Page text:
In the Chapel of the Charterhouse how interesting to the members of the foundation are the memorials of the dead! There our Founder has reposed beneath a splendid tomb for nearly two centuries and a half, and being dead yet speaketh to us all, both old and young, reminding us not to disgrace his bounty, and exciting us to thankfulness to [43/44] God. But thus to teach in death will be forbidden to future Benefactors. No future Lord Chief Justice of England, who may arise from the Scholars of the Charterhouse, can consign his body, as the late Lord Ellenborough did, to be interred in the Founder's Vault, in token of his affection for the place of his education, and to be even in death an example to stimulate his schoolfellows to exertions like his, in the hope of like reward. My Schoolmaster lies beneath my feet, my predecessor in the Preachership also; there repose the friends with whom I have lived for thirty years; and there also ought to have reposed one lately taken from us, our Second Master, the much beloved and lamented Oliver Walford: his burial in our Chapel would have still more endeared that sacred place to his friends, his schoolfellows, and his pupils, and ever served to prolong his memory amongst those who annually there assemble on the anniversary of our Founder's death. I go to my Parish Church--there is the grave of Milton; in my Parish he lived and died: there is Fox the Martyrologist, and Speed the Historian, and there are the monumental tablets of several of my predecessors--men of various endowments and abilities, which forcibly remind me that my course must end like theirs, and that I, like them, must pass to give account. They teach a lesson which we shall be forbidden to give. Monuments enclosed within the gates of Cemeteries are uninstructive, few have leisure, and fewer still the will, to go there and read.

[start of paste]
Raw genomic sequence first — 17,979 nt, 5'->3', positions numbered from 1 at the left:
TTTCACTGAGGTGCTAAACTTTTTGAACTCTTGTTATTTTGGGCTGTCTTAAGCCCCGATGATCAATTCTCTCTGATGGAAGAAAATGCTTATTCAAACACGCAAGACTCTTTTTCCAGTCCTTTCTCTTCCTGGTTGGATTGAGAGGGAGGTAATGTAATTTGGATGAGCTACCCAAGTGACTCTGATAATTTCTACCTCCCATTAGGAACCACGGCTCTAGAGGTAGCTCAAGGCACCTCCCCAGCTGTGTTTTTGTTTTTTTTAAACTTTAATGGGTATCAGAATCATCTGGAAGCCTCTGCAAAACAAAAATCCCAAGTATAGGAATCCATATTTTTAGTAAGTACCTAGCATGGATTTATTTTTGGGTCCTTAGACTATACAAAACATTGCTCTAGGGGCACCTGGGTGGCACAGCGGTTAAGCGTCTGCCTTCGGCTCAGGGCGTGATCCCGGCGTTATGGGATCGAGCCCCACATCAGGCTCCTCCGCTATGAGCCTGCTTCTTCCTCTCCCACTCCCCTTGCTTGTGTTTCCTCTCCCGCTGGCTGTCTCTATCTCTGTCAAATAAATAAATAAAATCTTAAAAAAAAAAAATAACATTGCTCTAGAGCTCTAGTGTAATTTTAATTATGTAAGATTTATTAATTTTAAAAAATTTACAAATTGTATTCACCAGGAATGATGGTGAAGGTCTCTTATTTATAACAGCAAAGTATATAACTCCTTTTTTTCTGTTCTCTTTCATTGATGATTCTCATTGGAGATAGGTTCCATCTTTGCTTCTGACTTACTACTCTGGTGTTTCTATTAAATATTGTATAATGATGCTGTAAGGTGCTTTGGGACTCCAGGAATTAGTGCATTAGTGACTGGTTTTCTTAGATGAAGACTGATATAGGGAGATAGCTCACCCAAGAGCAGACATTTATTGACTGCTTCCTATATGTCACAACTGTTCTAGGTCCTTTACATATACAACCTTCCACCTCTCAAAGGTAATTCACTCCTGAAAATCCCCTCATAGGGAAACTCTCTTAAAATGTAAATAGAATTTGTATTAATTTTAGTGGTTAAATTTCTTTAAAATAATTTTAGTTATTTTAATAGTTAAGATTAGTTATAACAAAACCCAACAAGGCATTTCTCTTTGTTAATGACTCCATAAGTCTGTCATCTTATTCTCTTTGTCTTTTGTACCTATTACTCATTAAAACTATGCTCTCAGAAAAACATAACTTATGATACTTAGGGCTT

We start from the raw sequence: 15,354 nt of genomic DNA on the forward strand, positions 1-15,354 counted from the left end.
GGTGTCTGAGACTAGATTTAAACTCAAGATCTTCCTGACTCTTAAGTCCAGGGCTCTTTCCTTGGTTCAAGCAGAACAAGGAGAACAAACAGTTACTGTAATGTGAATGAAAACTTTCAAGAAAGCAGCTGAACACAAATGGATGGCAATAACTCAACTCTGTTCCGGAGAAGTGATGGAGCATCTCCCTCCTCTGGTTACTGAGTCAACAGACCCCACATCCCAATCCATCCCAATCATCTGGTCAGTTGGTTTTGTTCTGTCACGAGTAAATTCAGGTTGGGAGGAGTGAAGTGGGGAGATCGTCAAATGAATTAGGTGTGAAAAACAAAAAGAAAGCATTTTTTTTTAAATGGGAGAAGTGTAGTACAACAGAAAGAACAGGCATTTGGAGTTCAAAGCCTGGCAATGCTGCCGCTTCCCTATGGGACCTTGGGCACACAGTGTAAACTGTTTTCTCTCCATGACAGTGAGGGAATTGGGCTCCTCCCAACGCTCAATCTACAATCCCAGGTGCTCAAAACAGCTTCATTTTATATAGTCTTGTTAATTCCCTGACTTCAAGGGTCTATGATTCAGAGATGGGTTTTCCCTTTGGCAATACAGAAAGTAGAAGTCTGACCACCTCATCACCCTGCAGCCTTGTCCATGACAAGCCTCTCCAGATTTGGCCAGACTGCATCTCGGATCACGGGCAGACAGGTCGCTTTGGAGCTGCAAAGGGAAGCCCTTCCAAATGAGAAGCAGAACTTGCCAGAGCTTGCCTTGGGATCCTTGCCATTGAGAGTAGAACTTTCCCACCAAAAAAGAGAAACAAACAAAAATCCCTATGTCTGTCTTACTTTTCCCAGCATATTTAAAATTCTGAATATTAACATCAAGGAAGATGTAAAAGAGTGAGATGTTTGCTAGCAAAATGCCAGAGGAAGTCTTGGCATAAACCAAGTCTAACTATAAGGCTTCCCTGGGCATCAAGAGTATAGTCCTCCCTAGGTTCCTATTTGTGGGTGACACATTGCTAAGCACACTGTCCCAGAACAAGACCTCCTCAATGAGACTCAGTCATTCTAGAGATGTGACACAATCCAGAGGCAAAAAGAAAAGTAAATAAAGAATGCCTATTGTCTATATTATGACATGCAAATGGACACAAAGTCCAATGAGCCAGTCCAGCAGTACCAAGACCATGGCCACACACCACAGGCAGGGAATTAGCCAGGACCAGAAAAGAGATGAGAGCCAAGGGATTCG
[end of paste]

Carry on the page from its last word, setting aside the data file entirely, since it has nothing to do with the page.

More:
[45] I must now close my remarks upon the all-important subject of Intramural Burial. I am well aware of the reponsibility which I have incurred in asserting, that though the Legislature of this country has determined "that Intramural burial is dangerous to the public health," the truth of the proposition still remains to be proved. I have endeavoured to show how much the interests of religion and morality are affected by the recent measures; how contrary the proceedings of the Government in closing our Churches and Churchyards against burial are to the whole usage of the Christian Church; how opposed is the retired and secluded character of modern Cemeteries to the feelings and the practices even of the Heathen. I have spoken in behalf of the ministers of a Church, whose rights have been invaded and destroyed in violation of the public pledge given by the House of Commons in their instructions to the Select Committee of 1842, and in behalf of the members of a Church who are oppressed and injured; the Legislature having protected Jews and Quakers in the possession of their burial-places, whilst the members of the Church of England are deprived of their private vaults and burying-places, acquired both by inheritance and by purchase, in opposition to the special recommendation of that Select Committee; the most earnest application to permit the burial of the Nobleman in his own resting place, of the Canon in his cathedral, or by the side of his wife, and of the aged Pastor in [45/46] his own church, having been made to the Secretaries of State, but made in vain. Let Cemeteries be formed for those who approve them, but let not the private rights of individuals, or the public right of parishioners to be buried in their own burial-ground, be taken away upon grounds, the truth of which has not been established, neither science nor experience affording so much as a probability, that interment in Churches or Churchyards is injurious to public health. If regulations are required for burial, let them be made, and let every facility be given for the enlargement of the existing Churchyards. Let every thing be done to preserve the dead, whether buried in catacombs or in graves, from being unduly or prematurely disturbed. If the capitalist has been permitted by the Legislature to make the burial of the people a trade, we would not disturb his privilege; all that we ask for ourselves is, not to be debarred the use of our own Churches and Churchyards upon false and insufficient grounds, and that Churches and Churchyards shall not be closed, merely because their condition or their locality is not found to be in accordance with regulations, which have been without due advice and consideration prescribed by the Secretary of State.